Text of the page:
Insulin Prices: Are They Low Enough?

Health & Gender Policy Brief #159 | By: Geoffrey Small | April 5, 2023

Header photo taken from: nbcnews.com

Policy Summary

As the U.S. healthcare system continues to fall short, when compared to other peer countries, the battle for insulin prices highlights just one of the major issues the country is facing. Congress recently passed The Inflation Reduction Act, where the cost of insulin was capped for senior citizens on Medicare Part D starting in 2023. President Biden also announced that major drug manufacturers of insulin are also capping their prices to meet the demand. Despite the efforts of legislation, the Biden administration and major drug company manufactures, critics are calling on Congress to pass a uniform law which mandates that the price of insulin be capped for all Americans.

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Photo taken from: insights.bu.edu

Policy Analysis

On August 16th, 2022, President Biden signed The Inflation Reduction Act. A major component of the bill, which was sponsored by Democratic Senators Chuck Schumer and Joe Manchin, required all insulin prices for senior citizens on Medicare Part D to be capped at $35.  This news was welcomed from advocacy groups like the American Diabetes Association. In their press release, they stated that “$1 in every $3 spent on prescription drugs in the U.S. is spent on someone with diabetes, and this out-of-pocket cost limit will benefit people with diabetes who rely on more than just insulin to survive.” The new law also caps all prescription drug costs for senior citizens on Medicare Part D at $2000 per year.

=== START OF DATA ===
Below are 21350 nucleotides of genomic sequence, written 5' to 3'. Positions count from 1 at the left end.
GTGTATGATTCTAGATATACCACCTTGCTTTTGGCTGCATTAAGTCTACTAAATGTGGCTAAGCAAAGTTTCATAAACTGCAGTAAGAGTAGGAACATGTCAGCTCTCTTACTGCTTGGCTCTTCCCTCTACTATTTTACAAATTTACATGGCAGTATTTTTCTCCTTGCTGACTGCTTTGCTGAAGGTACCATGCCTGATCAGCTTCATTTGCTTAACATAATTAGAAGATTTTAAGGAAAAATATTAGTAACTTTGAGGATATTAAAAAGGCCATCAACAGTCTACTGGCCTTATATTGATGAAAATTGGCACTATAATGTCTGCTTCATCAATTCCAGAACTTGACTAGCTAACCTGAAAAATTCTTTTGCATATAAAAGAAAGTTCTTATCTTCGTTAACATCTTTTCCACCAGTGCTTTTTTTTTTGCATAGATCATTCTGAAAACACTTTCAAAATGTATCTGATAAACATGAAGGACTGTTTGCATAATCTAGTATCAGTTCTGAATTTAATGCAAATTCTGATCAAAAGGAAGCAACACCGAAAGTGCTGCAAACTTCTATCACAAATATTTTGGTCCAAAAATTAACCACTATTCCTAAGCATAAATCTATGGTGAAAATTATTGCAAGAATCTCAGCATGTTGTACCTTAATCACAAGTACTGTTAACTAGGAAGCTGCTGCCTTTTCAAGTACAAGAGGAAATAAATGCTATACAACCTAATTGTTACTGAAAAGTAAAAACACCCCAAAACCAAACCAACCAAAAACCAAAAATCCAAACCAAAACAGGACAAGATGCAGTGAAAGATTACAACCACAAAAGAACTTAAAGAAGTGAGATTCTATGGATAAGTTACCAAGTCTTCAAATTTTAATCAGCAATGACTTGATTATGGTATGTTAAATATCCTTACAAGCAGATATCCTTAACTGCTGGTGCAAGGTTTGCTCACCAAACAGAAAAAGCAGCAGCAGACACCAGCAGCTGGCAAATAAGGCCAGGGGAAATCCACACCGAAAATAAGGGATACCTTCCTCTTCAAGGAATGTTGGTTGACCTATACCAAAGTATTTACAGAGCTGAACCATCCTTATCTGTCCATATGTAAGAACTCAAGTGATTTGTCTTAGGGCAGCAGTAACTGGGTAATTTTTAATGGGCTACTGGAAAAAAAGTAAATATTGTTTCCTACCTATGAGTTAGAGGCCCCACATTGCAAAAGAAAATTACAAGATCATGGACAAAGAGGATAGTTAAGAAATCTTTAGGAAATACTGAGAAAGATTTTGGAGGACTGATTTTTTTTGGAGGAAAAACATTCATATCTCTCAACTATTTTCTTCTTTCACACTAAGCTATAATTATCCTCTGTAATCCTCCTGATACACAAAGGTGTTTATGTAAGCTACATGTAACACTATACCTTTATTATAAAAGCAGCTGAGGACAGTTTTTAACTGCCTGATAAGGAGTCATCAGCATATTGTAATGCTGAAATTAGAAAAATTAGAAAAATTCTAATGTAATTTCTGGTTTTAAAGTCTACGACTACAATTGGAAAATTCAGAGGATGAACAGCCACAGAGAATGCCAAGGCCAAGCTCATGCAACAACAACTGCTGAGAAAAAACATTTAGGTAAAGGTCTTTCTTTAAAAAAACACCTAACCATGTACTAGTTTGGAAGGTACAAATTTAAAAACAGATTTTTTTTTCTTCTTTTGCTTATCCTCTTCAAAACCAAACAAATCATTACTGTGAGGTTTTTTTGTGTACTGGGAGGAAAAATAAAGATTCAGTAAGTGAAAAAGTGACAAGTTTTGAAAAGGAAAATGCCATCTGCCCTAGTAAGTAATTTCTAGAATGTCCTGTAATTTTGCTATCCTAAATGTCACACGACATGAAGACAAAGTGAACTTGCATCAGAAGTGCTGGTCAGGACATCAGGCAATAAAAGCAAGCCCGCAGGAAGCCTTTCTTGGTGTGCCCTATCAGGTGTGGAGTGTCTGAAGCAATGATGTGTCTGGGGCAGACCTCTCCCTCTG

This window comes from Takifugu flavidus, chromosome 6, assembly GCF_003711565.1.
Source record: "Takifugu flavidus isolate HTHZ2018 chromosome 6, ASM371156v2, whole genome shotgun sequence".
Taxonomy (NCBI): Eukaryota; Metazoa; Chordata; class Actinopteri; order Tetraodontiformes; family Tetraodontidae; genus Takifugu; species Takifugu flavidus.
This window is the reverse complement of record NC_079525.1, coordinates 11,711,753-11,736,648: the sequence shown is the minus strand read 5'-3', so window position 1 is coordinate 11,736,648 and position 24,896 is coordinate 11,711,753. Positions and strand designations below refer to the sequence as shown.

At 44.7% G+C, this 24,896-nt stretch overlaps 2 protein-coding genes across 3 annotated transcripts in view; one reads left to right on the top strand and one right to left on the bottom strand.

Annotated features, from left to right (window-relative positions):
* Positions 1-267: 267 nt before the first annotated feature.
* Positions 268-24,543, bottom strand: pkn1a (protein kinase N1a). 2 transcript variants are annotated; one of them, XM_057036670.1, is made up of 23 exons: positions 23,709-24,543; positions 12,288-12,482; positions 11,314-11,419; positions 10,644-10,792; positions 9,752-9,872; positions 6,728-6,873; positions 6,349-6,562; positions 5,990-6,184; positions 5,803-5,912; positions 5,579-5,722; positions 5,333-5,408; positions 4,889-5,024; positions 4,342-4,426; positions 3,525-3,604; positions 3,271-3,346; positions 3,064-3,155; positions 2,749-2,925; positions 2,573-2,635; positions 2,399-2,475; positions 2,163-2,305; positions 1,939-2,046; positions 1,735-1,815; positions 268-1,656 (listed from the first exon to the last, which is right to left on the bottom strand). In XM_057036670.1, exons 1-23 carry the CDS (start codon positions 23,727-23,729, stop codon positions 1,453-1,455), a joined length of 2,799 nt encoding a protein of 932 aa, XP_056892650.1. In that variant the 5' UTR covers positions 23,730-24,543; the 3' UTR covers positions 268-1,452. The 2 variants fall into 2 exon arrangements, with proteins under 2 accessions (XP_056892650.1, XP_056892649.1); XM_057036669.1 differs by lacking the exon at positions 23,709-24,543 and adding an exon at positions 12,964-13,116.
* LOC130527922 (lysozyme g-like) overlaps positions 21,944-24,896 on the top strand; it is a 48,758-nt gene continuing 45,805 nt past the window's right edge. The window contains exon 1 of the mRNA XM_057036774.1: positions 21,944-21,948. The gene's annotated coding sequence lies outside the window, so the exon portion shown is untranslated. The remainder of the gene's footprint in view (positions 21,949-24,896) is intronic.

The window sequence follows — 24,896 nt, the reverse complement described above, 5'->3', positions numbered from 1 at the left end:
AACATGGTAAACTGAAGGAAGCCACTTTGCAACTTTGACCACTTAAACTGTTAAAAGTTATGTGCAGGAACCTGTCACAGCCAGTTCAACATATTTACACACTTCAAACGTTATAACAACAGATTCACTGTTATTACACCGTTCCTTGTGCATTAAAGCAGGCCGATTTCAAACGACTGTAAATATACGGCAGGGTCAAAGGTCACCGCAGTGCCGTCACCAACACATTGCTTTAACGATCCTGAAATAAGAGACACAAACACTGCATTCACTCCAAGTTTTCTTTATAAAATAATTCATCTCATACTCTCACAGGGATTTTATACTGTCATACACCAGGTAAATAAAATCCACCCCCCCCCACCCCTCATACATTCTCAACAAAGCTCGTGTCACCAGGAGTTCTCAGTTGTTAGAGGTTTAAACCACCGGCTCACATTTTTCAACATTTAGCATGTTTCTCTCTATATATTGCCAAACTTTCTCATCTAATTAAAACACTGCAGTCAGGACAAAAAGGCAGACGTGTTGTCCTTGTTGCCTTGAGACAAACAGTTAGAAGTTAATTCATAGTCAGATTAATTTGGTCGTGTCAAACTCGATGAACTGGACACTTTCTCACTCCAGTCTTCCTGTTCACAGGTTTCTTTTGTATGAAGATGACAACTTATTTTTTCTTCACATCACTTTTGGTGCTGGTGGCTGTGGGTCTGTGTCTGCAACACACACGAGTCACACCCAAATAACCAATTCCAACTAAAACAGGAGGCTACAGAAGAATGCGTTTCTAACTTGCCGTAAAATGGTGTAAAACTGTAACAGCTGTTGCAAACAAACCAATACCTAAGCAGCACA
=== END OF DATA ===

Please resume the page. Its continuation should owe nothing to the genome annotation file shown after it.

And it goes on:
It is well known that critics believe The Inflation Reduction Act does not do enough to reduce the cost of prescription drug prices for all U.S. citizens. That is why on March 2nd the Biden administration announced that Eli Lilly, the largest U.S. insulin manufacturer, is lowering their cost of insulin by 70%. Other major drug companies are also following their example. Capping the prices for insulin will also reduce health inequality for minorities. According to studies, conducted in-part by the CDC, Native Americans, African Americans, and Hispanic groups are being diagnosed with diabetes at proportionally higher rates than other ethnicities. 

Despite all of the efforts to reduce the cost burden for individuals diagnosed with diabetes, critics still believe States and Congress can do more. A recent Yale Study  concluded that 14% of people on insulin used at least 40% of their available income to pay for the prescription. The study indicated that insulin prices have more than doubled in the past decade. Kasia Lipska, an associate professor at Yale School of Medicine, stated “this is not inflation, there’s much more going on.”

National and State Diabetes Trends

Photo taken from: cdc.gov

In Iowa, AARP State Director Brad Anderson explained that “there are still around a quarter of a million Iowans on health insurance plans that are regulated by the state, where their insulin is not capped at $35 per month.”  Anderson believes the recent caps are a move in the right direction, but emphasizes that companies can change or eliminate the caps at any time. That is why uniformity at the state or federal level is needed to avoid the confusion on who benefits from the recent changes.

Efforts are being made to reduce the cost of insulin at the federal level. However, more cost control needs to be mandated to ensure healthcare equality . That is why donating to advocacy groups like the American Diabetes Association are instrumental for advocating more uniform federal and state laws. We need laws on  insulin costs that benefit everyone in the U.S. who has been diagnosed with diabetes.

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